A young woman is captured by gangsters and marched down an apartment building's stairs at gunpoint. When the police appear, the gunmen try to use her as a human shield. In a hail of gunfire, she's shoved face forward down the stairs, miraculously surviving as her captors are gunned down. Two minutes later, she's walking down the street with her best beau, cheerfully ruminating about the experience.
"You know," she says, "in his own way, I think saving my life was [the bad guy's] attempt to make things right."
This is the limp climax of Smart Girls Don't Talk, a 1948 Virginia Mayo job that I just caught on Insomnia TV. It's a classic bad ending, necessitated by the structural demands of an 80-minute thriller. We need a big shootout at the end, but everybody's gotta be smiling and lovey-dovey for the thirty-second final scene. Do you know how I would react if I were caught in the middle of a firefight?
I would scream like a Godzilla-nibbled toddler.
Showing the reaction to trauma is a tricky balance. Subjected to the kinds of things that characters go through on stage and screen, real-life people would be reduced to a quivering pile of sweat, tears and shit. But no matter how frightened, your hero has to be back on his feet in a few minutes, ready to crack wise and keep fighting.
I've always had a soft spot for movies that let their characters show fear. The car chase in Risky Business, for instance, is great not just because everything that features Joe Pantoliano is awesome, but because Tom Cruise—an ordinary boy in a terrifying situation—looks shit-scared. My favorite Bond movie is (no kidding) On Her Majesty's Secret Service, primarily because of the epic alpine chase that ends the film's second act. By the time Lazenby gets away, he is scared to death. This isn't Bond as Superman—it's Bond as human being.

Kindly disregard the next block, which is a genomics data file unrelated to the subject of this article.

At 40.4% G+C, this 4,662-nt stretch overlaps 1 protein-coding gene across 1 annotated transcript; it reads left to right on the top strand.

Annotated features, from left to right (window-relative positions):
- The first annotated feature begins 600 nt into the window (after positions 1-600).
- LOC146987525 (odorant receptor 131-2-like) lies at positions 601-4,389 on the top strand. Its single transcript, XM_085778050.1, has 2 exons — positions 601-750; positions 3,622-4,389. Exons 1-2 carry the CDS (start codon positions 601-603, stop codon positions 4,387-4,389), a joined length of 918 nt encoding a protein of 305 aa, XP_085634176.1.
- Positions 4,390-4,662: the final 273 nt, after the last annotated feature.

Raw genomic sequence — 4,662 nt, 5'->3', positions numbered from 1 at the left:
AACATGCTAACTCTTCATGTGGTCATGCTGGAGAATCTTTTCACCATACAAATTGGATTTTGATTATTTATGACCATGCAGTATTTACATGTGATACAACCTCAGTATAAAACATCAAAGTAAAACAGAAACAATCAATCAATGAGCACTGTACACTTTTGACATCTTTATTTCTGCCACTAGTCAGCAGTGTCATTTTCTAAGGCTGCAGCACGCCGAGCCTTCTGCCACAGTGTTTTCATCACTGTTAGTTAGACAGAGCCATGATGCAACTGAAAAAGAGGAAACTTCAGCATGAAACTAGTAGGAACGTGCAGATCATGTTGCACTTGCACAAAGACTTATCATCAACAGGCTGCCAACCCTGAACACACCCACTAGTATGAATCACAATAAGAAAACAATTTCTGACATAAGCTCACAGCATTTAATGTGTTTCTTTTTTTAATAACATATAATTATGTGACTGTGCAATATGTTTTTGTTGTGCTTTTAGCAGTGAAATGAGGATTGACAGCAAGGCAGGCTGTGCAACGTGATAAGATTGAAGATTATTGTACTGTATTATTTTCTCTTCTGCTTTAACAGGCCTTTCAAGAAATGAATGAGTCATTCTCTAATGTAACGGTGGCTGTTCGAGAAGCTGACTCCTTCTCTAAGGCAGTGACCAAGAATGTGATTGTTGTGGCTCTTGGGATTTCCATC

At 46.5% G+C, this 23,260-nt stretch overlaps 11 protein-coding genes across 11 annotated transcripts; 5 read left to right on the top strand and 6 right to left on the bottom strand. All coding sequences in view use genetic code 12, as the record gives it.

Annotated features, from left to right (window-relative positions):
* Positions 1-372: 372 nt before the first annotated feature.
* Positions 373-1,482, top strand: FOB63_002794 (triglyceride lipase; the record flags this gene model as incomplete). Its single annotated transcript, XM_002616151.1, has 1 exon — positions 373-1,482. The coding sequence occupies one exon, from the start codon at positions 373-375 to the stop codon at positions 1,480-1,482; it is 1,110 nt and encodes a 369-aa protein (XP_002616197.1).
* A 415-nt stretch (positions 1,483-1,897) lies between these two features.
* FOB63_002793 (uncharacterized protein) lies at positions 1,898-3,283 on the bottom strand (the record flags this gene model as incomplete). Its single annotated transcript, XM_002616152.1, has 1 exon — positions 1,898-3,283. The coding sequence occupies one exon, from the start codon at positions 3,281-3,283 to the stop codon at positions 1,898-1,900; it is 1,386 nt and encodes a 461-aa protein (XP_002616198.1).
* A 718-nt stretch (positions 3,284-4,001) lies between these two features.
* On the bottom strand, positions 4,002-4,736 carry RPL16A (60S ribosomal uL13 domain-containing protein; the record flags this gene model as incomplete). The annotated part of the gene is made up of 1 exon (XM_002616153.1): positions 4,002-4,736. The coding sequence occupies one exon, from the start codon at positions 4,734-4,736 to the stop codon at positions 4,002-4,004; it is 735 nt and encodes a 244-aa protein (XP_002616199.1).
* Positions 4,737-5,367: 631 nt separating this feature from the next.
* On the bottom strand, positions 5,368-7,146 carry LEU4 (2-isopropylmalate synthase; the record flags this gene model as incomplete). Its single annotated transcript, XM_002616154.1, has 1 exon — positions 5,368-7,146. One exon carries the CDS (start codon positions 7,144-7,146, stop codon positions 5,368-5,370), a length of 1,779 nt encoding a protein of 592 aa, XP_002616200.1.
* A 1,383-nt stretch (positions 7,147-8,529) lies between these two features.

I like that.
(God the music in that scene is great. The dialogue, not so much.
Henchman: He's making for the village.
Blofeld: All right. We'll head him off at the precipice.
Lots of terrible things happened to the characters in my last play. People got shot, emotionally abused, sexually trifled with and kicked in the shins. I wanted to be honest about how my characters would react to these horrors, but I couldn't have them shut down. Even though it's realistic, a shut-down character is a useless character. (See: Schuyler, in the last season of Breaking Bad, who spent the whole season too angry to talk, and basically turned into an inert mass of scowling jelly.) So by the second act, all of my characters were either in a very active form of shock, too stupid to realize what was happening, or sociopaths who were simply bemused by the horrors around them. Having them react to the trauma they were suffering made them more extreme characters, and made the whole thing a hell of a lot funnier.
If you're chugging through a script that's got action—and if you aren't, you should be—and your characters aren't scared to death by what's happening them, either your action isn't terrifying enough or your characters are inhuman. Life is scary. Life on stage or screen is even worse. React accordingly.
So there's your unsolicited playwriting advice for the day. As you were.